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President Trump on Tuesday commuted the sentence of Philip Esformes, who was serving a 20-year sentence for Medicare fraud and bribery. While in prison, President Trump said, Esformes “has been devoted to prayer and repentance and is in declining health.”

One of those alleged bribes was of the basketball coach at the University of Pennsylvania. The coach is Jerome Allen, who led the Penn program for six years and is now an assistant coach of the Boston Celtics. A federal indictment said that Esformes gave $74,000 in cash, plus additional perks such as limo services and rides in private jets, to Allen, who then placed Esformes’s son on the list of “recruited basketball players,” greatly enhancing the son’s chances of being admitted. Esformes’s lawyer said in 2018 (when the indictment was handed down) that Morris Esformes had good SAT scores and has been doing well at Penn. The problem with that argument, experts note, is that most Penn applicants (including those who are rejected) have good SAT scores and most of them would succeed there — and this is the same for other Ivies and colleges with highly competitive admissions.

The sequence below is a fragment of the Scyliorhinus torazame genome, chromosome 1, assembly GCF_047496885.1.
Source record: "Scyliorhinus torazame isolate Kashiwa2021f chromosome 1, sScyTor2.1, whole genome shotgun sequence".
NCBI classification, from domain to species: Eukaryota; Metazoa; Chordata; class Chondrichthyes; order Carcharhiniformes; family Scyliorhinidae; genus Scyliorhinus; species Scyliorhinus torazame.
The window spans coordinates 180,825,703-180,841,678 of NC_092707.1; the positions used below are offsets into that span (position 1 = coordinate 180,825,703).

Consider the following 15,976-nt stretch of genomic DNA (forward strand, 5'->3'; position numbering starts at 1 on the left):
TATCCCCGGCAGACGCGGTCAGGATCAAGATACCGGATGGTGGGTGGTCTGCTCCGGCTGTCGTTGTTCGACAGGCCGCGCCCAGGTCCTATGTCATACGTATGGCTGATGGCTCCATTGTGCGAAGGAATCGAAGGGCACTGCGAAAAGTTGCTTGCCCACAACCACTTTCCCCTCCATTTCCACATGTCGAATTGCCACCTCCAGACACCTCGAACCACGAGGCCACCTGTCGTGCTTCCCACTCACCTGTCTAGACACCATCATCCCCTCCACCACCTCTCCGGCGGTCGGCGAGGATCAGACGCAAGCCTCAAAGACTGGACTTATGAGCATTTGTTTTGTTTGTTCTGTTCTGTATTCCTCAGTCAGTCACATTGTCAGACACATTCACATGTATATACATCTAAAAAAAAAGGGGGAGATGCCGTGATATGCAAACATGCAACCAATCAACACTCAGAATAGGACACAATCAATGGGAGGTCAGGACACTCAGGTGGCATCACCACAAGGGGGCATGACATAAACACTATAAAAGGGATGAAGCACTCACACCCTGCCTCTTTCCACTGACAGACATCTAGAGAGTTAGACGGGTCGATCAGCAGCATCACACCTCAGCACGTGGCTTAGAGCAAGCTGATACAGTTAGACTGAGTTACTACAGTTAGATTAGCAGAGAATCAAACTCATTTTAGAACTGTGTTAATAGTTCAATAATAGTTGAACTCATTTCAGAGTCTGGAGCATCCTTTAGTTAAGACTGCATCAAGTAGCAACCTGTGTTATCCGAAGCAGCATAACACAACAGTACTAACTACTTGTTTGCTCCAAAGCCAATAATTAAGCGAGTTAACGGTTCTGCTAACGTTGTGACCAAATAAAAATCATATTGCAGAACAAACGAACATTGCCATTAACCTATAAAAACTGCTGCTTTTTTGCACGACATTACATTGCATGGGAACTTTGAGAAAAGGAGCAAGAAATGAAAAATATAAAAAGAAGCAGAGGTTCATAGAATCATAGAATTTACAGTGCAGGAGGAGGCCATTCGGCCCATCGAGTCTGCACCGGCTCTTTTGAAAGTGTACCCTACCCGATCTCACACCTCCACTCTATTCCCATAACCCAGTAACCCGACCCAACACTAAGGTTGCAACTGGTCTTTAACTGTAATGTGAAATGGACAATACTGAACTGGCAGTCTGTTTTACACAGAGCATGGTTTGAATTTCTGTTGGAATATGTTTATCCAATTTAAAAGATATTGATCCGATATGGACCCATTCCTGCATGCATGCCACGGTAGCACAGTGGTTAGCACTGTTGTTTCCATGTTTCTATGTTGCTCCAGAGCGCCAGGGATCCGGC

Morris Esformes never played basketball at Penn.

Allen testified in the trial that the bribes he accepted were worth $300,000.

Inside Higher Ed